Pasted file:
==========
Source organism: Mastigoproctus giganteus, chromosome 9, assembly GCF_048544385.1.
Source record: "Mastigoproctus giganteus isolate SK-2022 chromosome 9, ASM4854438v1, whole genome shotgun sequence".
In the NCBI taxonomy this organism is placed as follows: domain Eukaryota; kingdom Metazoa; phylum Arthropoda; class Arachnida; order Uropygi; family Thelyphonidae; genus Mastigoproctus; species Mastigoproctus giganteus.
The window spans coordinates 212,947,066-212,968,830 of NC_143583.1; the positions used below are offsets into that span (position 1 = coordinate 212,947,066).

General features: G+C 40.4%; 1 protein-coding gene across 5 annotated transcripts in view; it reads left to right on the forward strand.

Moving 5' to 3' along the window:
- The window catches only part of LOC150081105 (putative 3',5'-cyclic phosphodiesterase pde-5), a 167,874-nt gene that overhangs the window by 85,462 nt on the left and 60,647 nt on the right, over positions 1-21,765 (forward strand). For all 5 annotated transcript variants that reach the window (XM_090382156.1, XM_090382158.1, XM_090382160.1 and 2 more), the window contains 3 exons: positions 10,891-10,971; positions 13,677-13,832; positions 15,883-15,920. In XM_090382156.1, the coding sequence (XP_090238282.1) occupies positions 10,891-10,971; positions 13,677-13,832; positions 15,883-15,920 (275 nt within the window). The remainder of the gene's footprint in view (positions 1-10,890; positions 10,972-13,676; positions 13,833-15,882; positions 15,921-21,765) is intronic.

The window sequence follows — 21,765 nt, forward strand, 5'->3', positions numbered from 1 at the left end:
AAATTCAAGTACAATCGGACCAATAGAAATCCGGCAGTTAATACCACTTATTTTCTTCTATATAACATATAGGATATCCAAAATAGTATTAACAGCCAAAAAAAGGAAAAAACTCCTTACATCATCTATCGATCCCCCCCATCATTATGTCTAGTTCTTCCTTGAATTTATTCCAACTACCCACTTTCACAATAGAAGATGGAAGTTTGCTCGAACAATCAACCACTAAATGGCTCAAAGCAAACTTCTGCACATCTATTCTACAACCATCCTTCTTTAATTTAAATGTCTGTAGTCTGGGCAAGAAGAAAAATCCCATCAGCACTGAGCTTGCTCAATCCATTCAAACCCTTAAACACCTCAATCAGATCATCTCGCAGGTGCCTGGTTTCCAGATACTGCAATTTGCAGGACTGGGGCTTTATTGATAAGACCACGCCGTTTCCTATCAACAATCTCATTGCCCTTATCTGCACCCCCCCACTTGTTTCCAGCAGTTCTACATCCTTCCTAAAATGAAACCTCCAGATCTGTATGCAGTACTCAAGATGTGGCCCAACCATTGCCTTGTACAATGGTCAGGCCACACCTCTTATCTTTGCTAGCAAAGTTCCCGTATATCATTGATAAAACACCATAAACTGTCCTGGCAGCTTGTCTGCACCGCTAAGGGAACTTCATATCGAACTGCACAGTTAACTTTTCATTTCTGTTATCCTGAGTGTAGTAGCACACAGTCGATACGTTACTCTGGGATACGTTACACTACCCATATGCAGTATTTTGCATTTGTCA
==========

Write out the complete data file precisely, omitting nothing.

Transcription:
Source organism: Mastigoproctus giganteus, chromosome 9, assembly GCF_048544385.1.
Source record: "Mastigoproctus giganteus isolate SK-2022 chromosome 9, ASM4854438v1, whole genome shotgun sequence".
In the NCBI taxonomy this organism is placed as follows: domain Eukaryota; kingdom Metazoa; phylum Arthropoda; class Arachnida; order Uropygi; family Thelyphonidae; genus Mastigoproctus; species Mastigoproctus giganteus.
The window spans coordinates 212,947,066-212,968,830 of NC_143583.1; the positions used below are offsets into that span (position 1 = coordinate 212,947,066).

General features: G+C 40.4%; 1 protein-coding gene across 5 annotated transcripts in view; it reads left to right on the forward strand.

Moving 5' to 3' along the window:
- The window catches only part of LOC150081105 (putative 3',5'-cyclic phosphodiesterase pde-5), a 167,874-nt gene that overhangs the window by 85,462 nt on the left and 60,647 nt on the right, over positions 1-21,765 (forward strand). For all 5 annotated transcript variants that reach the window (XM_090382156.1, XM_090382158.1, XM_090382160.1 and 2 more), the window contains 3 exons: positions 10,891-10,971; positions 13,677-13,832; positions 15,883-15,920. In XM_090382156.1, the coding sequence (XP_090238282.1) occupies positions 10,891-10,971; positions 13,677-13,832; positions 15,883-15,920 (275 nt within the window). The remainder of the gene's footprint in view (positions 1-10,890; positions 10,972-13,676; positions 13,833-15,882; positions 15,921-21,765) is intronic.

The window sequence follows — 21,765 nt, forward strand, 5'->3', positions numbered from 1 at the left end:
AAATTCAAGTACAATCGGACCAATAGAAATCCGGCAGTTAATACCACTTATTTTCTTCTATATAACATATAGGATATCCAAAATAGTATTAACAGCCAAAAAAAGGAAAAAACTCCTTACATCATCTATCGATCCCCCCCATCATTATGTCTAGTTCTTCCTTGAATTTATTCCAACTACCCACTTTCACAATAGAAGATGGAAGTTTGCTCGAACAATCAACCACTAAATGGCTCAAAGCAAACTTCTGCACATCTATTCTACAACCATCCTTCTTTAATTTAAATGTCTGTAGTCTGGGCAAGAAGAAAAATCCCATCAGCACTGAGCTTGCTCAATCCATTCAAACCCTTAAACACCTCAATCAGATCATCTCGCAGGTGCCTGGTTTCCAGATACTGCAATTTGCAGGACTGGGGCTTTATTGATAAGACCACGCCGTTTCCTATCAACAATCTCATTGCCCTTATCTGCACCCCCCCACTTGTTTCCAGCAGTTCTACATCCTTCCTAAAATGAAACCTCCAGATCTGTATGCAGTACTCAAGATGTGGCCCAACCATTGCCTTGTACAATGGTCAGGCCACACCTCTTATCTTTGCTAGCAAAGTTCCCGTATATCATTGATAAAACACCATAAACTGTCCTGGCAGCTTGTCTGCACCGCTAAGGGAACTTCATATCGAACTGCACAGTTAACTTTTCATTTCTGTTATCCTGAGTGTAGTAGCACACAGTCGATACGTTACTCTGGGATACGTTACACTACCCATATGCAGTATTTTGCATTTGTCA